In general, the NOAA has established Bluefin tuna fish regulations that prohibit recreational anglers from keeping any caught specimen. Thus, every Bluefin tuna must be returned to the ocean. However, different seasons and locations may see exceptions to this rule. Before you head out during tuna fishing season, be sure to review all the state and federal regulations. Additionally, be sure to apply for a fishing permit, if necessary.
When is tuna season?
Because tuna fish typically inhabit federal waters, the fishing seasons regarding these species are generally similar across states. The following periods of time must be taken into consideration:
- Atlantic skipjack tuna fishing takes place from late summer through early fall.
- The peak season for North Atlantic albacore is during the fall.
- Tuna fishing season for Pacific albacore tuna typically takes place between late spring and late fall.
- A yellowfin tuna fishing season starts in the early summer and ends in the early fall.
- Pacific Bluefin tuna can be caught between the months of May and October.
- Atlantic Bluefin tuna can be caught between June and November.
The Bluefin and yellowfin species are highly regulated types of tuna fish. The federal government aims to protect these species from overfishing practices. Thus, anglers must always check local and federal fishery policies for quotas and further regulations surrounding these fish.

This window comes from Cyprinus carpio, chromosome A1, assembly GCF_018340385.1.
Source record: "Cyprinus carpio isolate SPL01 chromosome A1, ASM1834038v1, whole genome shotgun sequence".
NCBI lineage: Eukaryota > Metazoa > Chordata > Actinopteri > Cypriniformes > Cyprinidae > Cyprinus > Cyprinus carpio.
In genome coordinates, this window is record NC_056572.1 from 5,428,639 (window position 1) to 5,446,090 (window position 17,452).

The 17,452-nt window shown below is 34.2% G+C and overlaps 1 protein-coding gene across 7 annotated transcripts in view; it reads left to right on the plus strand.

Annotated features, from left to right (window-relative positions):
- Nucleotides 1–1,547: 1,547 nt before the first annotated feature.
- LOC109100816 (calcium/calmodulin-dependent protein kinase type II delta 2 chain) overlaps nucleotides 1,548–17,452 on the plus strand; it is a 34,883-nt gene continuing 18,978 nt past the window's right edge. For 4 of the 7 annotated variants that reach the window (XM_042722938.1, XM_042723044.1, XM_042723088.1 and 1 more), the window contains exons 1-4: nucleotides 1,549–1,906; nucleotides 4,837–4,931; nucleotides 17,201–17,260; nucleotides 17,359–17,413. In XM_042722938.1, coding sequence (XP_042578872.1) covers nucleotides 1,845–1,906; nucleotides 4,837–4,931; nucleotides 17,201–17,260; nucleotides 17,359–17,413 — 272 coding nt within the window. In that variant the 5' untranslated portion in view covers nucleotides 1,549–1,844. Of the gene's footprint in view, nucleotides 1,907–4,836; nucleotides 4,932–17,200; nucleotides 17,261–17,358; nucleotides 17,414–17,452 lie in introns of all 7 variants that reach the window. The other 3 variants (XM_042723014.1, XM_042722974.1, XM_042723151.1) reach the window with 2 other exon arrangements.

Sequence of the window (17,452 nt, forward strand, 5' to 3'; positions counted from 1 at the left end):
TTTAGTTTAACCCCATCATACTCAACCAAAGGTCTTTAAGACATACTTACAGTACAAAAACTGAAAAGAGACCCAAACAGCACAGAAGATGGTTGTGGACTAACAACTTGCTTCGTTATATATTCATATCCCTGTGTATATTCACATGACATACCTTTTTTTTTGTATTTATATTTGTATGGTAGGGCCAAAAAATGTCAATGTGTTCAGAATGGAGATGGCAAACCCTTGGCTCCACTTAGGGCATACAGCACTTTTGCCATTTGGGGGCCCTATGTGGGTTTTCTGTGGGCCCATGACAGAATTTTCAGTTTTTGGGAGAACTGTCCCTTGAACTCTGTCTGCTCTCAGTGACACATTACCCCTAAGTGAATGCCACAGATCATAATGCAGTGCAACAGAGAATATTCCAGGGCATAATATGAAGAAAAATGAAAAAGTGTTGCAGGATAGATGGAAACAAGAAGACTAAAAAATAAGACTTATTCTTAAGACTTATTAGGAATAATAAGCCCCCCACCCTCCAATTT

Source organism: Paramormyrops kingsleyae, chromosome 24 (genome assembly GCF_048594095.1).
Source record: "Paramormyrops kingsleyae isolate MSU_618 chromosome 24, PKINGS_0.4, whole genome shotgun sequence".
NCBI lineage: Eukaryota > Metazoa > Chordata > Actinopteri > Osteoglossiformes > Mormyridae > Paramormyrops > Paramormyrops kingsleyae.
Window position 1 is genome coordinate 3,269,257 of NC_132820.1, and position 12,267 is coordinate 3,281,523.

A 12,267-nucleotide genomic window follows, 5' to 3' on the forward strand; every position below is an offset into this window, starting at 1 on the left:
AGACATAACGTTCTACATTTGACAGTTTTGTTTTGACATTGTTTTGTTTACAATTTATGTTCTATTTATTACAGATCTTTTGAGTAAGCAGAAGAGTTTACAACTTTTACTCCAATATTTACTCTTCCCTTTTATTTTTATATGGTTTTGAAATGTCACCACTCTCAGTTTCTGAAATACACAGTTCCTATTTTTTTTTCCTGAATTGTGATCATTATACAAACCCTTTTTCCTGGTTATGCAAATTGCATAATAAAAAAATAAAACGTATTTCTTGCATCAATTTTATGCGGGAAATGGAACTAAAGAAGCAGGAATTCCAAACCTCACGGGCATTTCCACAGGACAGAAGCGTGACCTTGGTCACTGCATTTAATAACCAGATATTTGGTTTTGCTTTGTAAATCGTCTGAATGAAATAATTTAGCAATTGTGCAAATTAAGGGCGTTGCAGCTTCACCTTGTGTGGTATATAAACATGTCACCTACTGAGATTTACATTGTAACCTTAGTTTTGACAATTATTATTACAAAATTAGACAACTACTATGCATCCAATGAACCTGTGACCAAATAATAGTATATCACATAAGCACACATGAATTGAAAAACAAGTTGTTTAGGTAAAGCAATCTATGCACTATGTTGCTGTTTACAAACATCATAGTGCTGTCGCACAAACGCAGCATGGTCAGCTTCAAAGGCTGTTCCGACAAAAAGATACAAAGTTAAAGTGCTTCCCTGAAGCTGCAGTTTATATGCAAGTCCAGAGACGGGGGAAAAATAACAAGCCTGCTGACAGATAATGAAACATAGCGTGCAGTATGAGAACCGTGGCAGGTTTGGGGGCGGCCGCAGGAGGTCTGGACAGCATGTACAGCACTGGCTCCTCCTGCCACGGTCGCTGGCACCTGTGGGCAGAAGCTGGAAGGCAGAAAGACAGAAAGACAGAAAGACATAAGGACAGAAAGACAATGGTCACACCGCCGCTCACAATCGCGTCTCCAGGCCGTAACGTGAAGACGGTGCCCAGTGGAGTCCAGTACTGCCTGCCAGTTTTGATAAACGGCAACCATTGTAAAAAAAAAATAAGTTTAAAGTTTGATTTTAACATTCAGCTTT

Can you eat tuna?
Tuna fish is a popular type of seafood in the United States due to its convenience, versatility and health benefits. However, certain types of tuna are healthier than others. For instance, canned skipjack tuna contains lower mercury levels in comparison to the yellowfin and bigeye species.
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What are the nutrition facts for tuna?
Tuna fish is a nutritious source of protein and omega-3 fatty acids. However, canned types of light tuna are only healthy when consumed no more than three times per week. For three ounces of cooked tuna fish, the nutrition facts are as follows:
- 130 Calories (6.5 percent daily value)
- 5 grams of Total Fat (2 percent daily value)
- 0 grams of Saturated Fat (0 percent daily value)
- 50 milligrams of Cholesterol (17 percent daily value)
- 40 milligrams of Sodium (2 percent daily value)
- 26 grams of Protein (52 percent daily value)
Total Fat 4.9g
Saturated Fat 1.25g
|less than 6% of Daily Value|